Once upon a time three animals a goat, a pig, and a horse -ran away from their cruel master and set off into the world. They were scrawny and starving, for their master had been cruel indeed. They hoped to find a better home.
As they were trudging along, they passed a wolf. He was, as wolves usually are, very hungry. “Well, well, my friends,” said the wolf, “have you come along to feed me?”
“Oh,” said the horse, “we’d be happy to let you eat us, but you see we’re just bags of bones. Why don’t you let us go into the hills and feast upon the grass? When we return, we’ll be nice and fat and much tastier.”
“That’s right,” said the pig, “and I could bring piglets. Imagine the feast you will have!”
The wolf thought this sounded like a fine plan and so he let them go on their way.
All that summer the wolf dreamed of fat horses and pudgy piglets. His mouth watered at the thought of the big, round goat. And as he dreamed, he saw visions of the creatures dancing in the clouds above him.
When autumn came, the wolf grew excited, and as autumn deepened and turned toward winter, he eagerly awaited the animals’ return. He smacked his lips when he saw the pig trotting down the hillside toward him. Behind her came six plump piglets.
The wolf skipped out from behind a bush and stopped in front of them. “Ah, you’ve kept your word and returned for my feast!”
“Of course I have,” said the pig. “I would never play a trick on you. But I’m afraid you’ll have to wait just one more day. My piglets have not yet been baptized. If you eat them in their present state, the poor things won’t go to heaven, and neither will you. Wait one more day for the priest to baptize them.”
Now the wolf couldn’t see why one day would make any difference, so he smiled and said, “Tomorrow, then?”
“Of course,” said the pig, “but wouldn’t you like to know their baptismal names? Bend over and I’ll whisper them to you.”
The wolf bent down, and when he did, the pig caught him by her teeth and shook him with all her might.
“Stop!” the wolf cried. “I was joking about eating you,” but the pig kept shaking him, and the piglets joined in until the wolf managed to escape.
He ran and ran, and had just stopped near a tree to catch his breath when he saw the fat goat trotting toward him.
“Welcome!” he cried. “I’m glad to see you’ve returned to be eaten. But don’t try any funny tricks.”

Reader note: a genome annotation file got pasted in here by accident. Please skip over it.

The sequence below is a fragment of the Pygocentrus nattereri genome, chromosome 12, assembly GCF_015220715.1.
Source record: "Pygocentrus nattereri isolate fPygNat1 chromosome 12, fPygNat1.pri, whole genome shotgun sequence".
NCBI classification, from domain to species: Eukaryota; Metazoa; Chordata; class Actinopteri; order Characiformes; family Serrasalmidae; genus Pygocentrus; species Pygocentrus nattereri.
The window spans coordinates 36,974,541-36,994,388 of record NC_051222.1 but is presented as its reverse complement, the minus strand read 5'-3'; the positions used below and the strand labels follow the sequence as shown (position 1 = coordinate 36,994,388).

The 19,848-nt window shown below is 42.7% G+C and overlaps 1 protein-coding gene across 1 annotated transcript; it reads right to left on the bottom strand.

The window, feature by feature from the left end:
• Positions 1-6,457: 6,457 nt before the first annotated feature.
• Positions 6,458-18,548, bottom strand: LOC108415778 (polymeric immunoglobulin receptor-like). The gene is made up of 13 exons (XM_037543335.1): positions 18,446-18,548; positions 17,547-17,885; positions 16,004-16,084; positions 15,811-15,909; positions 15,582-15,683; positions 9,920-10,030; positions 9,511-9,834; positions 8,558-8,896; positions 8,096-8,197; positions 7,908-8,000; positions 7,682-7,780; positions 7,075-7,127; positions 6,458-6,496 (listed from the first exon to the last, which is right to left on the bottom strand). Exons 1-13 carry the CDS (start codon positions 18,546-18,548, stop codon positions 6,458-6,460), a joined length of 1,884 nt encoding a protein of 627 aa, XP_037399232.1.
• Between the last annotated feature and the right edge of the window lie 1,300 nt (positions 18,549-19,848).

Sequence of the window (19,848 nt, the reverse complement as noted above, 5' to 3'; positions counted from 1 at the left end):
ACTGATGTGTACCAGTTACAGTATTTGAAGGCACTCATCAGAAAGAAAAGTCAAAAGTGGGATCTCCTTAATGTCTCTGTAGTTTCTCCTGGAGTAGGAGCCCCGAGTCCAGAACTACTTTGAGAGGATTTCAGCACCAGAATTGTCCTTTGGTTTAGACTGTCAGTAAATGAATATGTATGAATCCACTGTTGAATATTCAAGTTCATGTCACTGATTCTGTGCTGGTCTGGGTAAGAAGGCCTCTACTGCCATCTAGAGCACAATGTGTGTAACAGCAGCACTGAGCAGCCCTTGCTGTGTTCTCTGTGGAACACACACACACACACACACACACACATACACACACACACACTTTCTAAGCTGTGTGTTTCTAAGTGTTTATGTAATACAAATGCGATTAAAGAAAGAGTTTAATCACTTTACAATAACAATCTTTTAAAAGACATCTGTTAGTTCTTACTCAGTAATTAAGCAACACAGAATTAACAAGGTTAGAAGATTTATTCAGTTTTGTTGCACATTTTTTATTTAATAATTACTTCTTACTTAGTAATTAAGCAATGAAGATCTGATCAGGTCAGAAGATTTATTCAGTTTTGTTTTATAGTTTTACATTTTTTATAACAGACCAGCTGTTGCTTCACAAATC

“Me? Play tricks?” the goat said sweetly. “I ate all summer long and all autumn too, and here I am an honest creature who has returned for your feast.”
“You are good and honest,” said the wolf, “so I shall eat you gently.”
“Good,” said the goat. “Throw back your head and open your mouth and I’ll jump down your throat.”
The wolf did just that, and the goat ran up and butted him so hard, he fell into a daze and rolled right down the hill. The goat followed, butting him again and again.
“I was joking about eating you!” the wolf cried. “I promise!” He hid behind a bush and held his head, for all that rolling had given him a terrible headache.
Now he heard the sound of horse’s hooves, so he ran from his hiding spot and cried, “Oh, am I happy to see you! But I hope you have no tricks in mind.”
“Not I,” said the horse. “I’m no trickster, but you’ll have to wait to eat me until after the wedding. I’m on my way there now. I must carry the bride.”
Hah, the wolf thought, for he imagined this must be another trick. “I’ll ride along with you,” he said, so the horse bent down and the wolf climbed upon his back, and off they galloped to the church.
Sure enough, there they saw a big church party, but when the people saw the wolf on the horse’s back, they shouted, “Oh no! The wolf is here!” They grabbed their canes and umbrellas and swords and ran toward him. “We’ll get you!” they cried.
“I was only joking about eating you,” the wolf whispered to the horse, and then he shouted, “People, I’m just a jokester,” but they kept running toward him, swinging their weapons.
He dashed for his life into the forest. Soon he saw a woodsman chopping down trees. When the woodsman saw the wolf charging toward him, he hid behind a tree, but the wolf was just as afraid, and so he hid, too, behind another tree.
They both stayed where they were for a long time, panting hard, and then the wolf said out loud, “Serves me right for being such a fool. I ought to be thwonked on the head.” When the woodsman heard that, he said, “If that’s what you want,” and lifted his ax.
“I’m joking!” the wolf cried, and off he ran again, muttering to himself. “No one understands a good joke these days, poor me.” And no one in those parts ever saw him again.